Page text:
Albatros built approximately 500 D.III aircraft at its Johannisthal factory. In the spring of 1917, D.III production shifted to Albatros’ subsidiary, Ostdeutsche Albatros Werke (OAW), to permit Albatros to concentrate on development and production of the D.V. Between April and August 1917, Idflieg issued five separate orders for a total of 840 D.IIIs. The OAW variant underwent its Typenprüfung in June 1917. Production commenced at the Schneidem&uum;hl factory in June and continued through December 1917. OAW aircraft were distinguishable by their larger, rounded rudders.
Peak service was in November 1917, with 446 aircraft on the Western Front. The D.III did not disappear with the end of production, however. It remained in front line service well into 1918. As of 31 August 1918, 54 D.III aircraft remained on the Western Front.
Austro-Hungarian Variants 2
In the autumn of 1916, Oesterreichische Flugzeugfabrik AG (Oeffag) obtained a licence to build the D.III at Wiener-Neustadt. Deliveries commenced in May 1917.
The Oeffag aircraft were built in three main versions (series 53.2, 153, 253) using the 138, 149, or 168 kW (185, 200, or 225 hp) Austro-Daimler engines respectively. The Austro-Daimler engines provided improved performance over the Mercedes D.IIIa engine. For cold weather operations, Oeffag aircraft featured a winter cowling which fully enclosed the cylinder heads.
Austrian pilots often removed the propeller spinner from early production aircraft, since it was prone to falling off in flight. Beginning with aircraft 112 of the series 153 production run, Oeffag introduced a new rounded nose that eliminated the spinner. Remarkably, German wind-tunnel tests showed that the simple rounded nose improved propeller efficiency and raised the top speed by 14 km/h (9 mph).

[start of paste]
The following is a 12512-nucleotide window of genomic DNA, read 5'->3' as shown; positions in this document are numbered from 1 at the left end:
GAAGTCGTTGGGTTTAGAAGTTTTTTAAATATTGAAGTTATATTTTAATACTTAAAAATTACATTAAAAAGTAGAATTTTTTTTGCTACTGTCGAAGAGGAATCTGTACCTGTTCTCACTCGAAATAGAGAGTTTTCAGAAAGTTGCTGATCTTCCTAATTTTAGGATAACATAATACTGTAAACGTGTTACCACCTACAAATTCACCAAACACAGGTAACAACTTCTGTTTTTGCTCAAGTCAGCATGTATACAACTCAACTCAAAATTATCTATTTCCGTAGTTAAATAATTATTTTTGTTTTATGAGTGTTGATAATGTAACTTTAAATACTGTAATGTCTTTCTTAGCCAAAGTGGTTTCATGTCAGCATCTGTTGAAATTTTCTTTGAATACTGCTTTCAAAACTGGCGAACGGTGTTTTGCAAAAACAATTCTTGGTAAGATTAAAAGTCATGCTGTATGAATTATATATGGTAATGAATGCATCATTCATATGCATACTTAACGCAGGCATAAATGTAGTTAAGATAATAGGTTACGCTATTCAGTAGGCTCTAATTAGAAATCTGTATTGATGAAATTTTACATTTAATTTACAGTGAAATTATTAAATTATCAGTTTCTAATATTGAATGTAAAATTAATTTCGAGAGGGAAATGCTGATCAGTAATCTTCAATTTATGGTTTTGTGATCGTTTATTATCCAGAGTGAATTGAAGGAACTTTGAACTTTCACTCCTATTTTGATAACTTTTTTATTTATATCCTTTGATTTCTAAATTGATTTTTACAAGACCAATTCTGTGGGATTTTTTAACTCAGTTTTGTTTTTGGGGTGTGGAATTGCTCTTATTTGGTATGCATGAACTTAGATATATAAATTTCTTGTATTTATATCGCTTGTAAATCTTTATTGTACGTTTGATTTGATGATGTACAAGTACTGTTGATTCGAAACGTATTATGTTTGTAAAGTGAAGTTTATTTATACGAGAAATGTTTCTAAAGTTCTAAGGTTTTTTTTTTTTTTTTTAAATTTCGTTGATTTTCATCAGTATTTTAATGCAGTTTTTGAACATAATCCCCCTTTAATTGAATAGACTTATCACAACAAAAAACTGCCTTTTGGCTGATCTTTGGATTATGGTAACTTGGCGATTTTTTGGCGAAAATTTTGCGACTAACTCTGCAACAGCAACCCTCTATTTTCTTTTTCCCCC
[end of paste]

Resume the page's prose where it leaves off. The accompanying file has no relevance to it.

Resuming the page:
All Oeffag variants were armed with two 8 mm (0.315 in) Schwarzlose machine guns. In most aircraft, the guns were buried in the fuselage, where they were inaccessible to the pilot. In service, the Schwarzlose proved to be somewhat less reliable than the 7.92 mm (0.312 in) LMG 08/15, mainly due to problems with the synchronization gear. The Schwarzlose also had a poor rate of fire. At the request of pilots, the guns were relocated to the upper fuselage decking late in the series 253 production run.
Oeffag engineers noted the wing failures of the D.III and modified the lower wing to use thicker ribs and spar flanges. These changes, as well as other detail improvements, largely resolved the structural problems that had plagued German versions of the D.III. In service, the Oeffag aircraft proved to be popular, robust, and effective. Oeffag built approximately 526 D.III aircraft between May 1917 and the Armistice.
After the Armistice, Poland acquired 38 series 253 aircraft, as well as several OAW machines, and operated them in the Polish-Soviet War of 1919-20. They were primarily employed in ground attack duties. The Poles thought so highly of the D.III that they sent a letter of commendation to the Oeffag factory. The newly formed Czechoslovakian air force also obtained and operated several Oeffag machines after the war.
Modern Reproductions 2
An Austrian aviation enthusiast, Koloman Mayrhofer, has constructed a pair of Albatros D.III (Oeffag) series 253 reproductions. Both are equipped with vintage Austro-Daimler engines. One aircraft will be flown and operated by a non-profit organization. The second aircraft is slated for static display at the Flugmuseum AVIATICUM, near Wiener-Neustadt, Austria.
Specifications (D.III) 2